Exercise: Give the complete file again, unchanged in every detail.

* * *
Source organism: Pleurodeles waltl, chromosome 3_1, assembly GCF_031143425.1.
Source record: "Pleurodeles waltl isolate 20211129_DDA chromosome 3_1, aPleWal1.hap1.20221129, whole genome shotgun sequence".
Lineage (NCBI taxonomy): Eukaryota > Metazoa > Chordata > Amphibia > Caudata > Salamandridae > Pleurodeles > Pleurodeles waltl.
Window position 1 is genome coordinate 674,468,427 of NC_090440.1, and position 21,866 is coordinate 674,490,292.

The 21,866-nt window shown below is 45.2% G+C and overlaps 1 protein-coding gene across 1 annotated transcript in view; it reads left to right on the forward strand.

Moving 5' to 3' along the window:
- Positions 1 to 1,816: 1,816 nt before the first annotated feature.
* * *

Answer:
Source organism: Pleurodeles waltl, chromosome 3_1, assembly GCF_031143425.1.
Source record: "Pleurodeles waltl isolate 20211129_DDA chromosome 3_1, aPleWal1.hap1.20221129, whole genome shotgun sequence".
Lineage (NCBI taxonomy): Eukaryota > Metazoa > Chordata > Amphibia > Caudata > Salamandridae > Pleurodeles > Pleurodeles waltl.
Window position 1 is genome coordinate 674,468,427 of NC_090440.1, and position 21,866 is coordinate 674,490,292.

The 21,866-nt window shown below is 45.2% G+C and overlaps 1 protein-coding gene across 1 annotated transcript in view; it reads left to right on the forward strand.

Moving 5' to 3' along the window:
- Positions 1 to 1,816: 1,816 nt before the first annotated feature.